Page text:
M3: Globular Cluster in Canes Venatici
Smaller than M2 at 90 light years in diameter, M3 consists of over 50,000 stars. It contains more variables than any other northern cluster.

This cluster is spectacular since at declination 28° it is high in the sky. It is easily resolved in a good four-inch refractor.

  M15: Globular Cluster in Pegasus
So far, M15 is the only globular in which a planetary nebula exists. Discovered in 1928, and one arc second in diameter, it proves that cluster stars share the same fate as galactic stars. Stars of M15 are the most evenly distributed of all clusters; for example, compare it to M92 which has a tight, highly concentrated nucleus.

  M56: Globular Cluster in Lyra
Mention the constellation Lyra and most amateurs immediately think Vega, the Ring nebula (M57) and the famous Double-Double. Very few will mention M56, arguably the prettiest globular high in the summer sky! For the eight-inch SCT owner, this globular provides beauty—it resides in a rich star field—and is well resolved.

  M71: Globular Cluster in Sagitta
Until 1946, M71 was listed as a galactic cluster because it appears more like a close group of stars, but after careful analysis, it took its place as a globular cluster only 8,500 light years away. It is possibly the closest globular to Earth.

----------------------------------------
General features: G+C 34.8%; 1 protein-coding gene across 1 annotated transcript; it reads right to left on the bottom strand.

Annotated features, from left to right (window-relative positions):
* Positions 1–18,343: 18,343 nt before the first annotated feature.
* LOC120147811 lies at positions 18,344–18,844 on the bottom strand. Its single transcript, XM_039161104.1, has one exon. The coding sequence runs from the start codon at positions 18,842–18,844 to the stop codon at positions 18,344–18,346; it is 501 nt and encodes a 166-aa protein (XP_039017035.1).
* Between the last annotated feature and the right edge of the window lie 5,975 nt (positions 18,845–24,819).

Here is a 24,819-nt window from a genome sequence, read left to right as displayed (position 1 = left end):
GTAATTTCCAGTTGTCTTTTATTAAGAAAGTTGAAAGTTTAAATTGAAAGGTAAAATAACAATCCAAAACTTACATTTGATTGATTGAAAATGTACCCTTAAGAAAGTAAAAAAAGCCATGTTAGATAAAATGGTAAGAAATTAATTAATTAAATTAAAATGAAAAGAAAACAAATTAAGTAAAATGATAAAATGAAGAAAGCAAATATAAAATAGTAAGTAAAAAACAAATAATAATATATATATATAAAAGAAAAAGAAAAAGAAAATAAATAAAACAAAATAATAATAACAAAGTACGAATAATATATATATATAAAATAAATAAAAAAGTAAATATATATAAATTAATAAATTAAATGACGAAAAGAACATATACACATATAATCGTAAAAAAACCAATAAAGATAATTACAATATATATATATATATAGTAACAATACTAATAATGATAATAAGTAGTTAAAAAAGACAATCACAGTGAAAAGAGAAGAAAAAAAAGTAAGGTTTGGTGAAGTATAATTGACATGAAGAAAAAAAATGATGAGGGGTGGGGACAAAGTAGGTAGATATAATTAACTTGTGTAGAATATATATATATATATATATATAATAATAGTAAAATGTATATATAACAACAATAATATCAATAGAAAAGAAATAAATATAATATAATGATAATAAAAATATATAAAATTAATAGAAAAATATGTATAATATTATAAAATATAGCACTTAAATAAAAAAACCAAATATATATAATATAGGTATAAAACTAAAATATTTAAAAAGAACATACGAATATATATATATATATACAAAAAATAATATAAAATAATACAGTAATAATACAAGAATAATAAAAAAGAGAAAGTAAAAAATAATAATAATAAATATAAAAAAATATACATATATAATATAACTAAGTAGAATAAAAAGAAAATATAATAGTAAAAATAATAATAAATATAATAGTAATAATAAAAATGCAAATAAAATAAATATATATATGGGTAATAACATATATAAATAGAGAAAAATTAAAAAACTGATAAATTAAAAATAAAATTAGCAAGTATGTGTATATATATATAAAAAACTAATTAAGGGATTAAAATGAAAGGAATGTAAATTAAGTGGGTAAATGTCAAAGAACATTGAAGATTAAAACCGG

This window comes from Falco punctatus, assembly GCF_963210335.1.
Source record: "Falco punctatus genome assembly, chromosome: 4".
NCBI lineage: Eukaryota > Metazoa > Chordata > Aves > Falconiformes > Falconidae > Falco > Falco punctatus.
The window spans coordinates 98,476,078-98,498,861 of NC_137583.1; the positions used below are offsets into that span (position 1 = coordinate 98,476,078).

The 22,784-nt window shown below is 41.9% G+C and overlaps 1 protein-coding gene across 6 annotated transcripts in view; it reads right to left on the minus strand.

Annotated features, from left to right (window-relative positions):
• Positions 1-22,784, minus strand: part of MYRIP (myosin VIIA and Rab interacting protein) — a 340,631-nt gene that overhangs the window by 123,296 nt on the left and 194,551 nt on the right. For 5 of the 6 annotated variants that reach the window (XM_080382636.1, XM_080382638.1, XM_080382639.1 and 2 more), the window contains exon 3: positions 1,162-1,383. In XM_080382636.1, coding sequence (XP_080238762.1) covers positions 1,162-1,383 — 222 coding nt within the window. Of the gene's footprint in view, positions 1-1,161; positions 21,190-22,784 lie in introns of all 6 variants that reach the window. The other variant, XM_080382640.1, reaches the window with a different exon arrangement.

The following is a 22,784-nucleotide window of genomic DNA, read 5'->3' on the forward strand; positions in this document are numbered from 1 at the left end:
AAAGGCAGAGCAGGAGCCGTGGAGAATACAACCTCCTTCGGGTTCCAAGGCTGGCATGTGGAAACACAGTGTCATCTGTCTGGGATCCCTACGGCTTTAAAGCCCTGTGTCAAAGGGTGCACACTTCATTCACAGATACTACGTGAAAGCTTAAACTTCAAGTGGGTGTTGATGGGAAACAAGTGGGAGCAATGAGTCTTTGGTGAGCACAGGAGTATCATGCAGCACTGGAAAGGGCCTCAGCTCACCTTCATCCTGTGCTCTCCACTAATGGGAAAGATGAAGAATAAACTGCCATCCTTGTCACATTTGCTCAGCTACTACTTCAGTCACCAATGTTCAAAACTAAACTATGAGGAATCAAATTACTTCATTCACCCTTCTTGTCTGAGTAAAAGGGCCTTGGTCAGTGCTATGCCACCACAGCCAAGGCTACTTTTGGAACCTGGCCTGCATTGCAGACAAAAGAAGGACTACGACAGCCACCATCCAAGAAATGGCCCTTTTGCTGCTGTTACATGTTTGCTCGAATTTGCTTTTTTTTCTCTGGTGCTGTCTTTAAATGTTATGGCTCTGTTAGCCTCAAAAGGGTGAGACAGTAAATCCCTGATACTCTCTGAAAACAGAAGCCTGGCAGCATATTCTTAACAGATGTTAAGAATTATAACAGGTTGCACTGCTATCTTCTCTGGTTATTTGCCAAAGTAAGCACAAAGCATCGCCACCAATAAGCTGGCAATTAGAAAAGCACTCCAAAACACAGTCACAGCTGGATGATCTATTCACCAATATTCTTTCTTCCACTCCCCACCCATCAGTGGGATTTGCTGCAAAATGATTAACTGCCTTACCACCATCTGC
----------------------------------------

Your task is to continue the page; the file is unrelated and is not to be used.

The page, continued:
M92: Globular Cluster in Hercules
Although the name Hercules immediately brings to mind M13, the cluster M92 has some observing features.

This image is underprocessed purposely to bring out the three unmistakable stars just below its center. This trio illustrates how each globular has at least one characteristic that separates it from the others.

  M5: Globular Cluster in Canes Venatici

  M30: Globular Cluster in Capricorn

         NGC   R.A.      Dec.     Mag. Size  Constellation
    M2  7089  21h33.5m  -00°49'  6.5   13   Aquarius
    M3  5272  13h42.2m  +28°23'  6.4    8   Canes Venatici
    M5  5904  15h18.5m  +02°05'  6.2   10   Corona Borealis
   M13  6205  16h41.7m  +36°28'  6.2   13   Hercules
   M15  7078  21h30.0m  +12°10'  7.4    7   Pegasus
   M29  6913  20h24.0m  +38°31'  7.4    7   Cygnus
   M30  7099  21h40.4m  -23°11'  8.4    4   Capricornus
   M56  6779  19h16.6m  +30°11'  9.1    5   Lyra
   M71  6838  19h53.7m  +18°47'  8.8    7   Sagitta
   M92  6341  17h17.1m  +43°08'  6.9    8   Hercules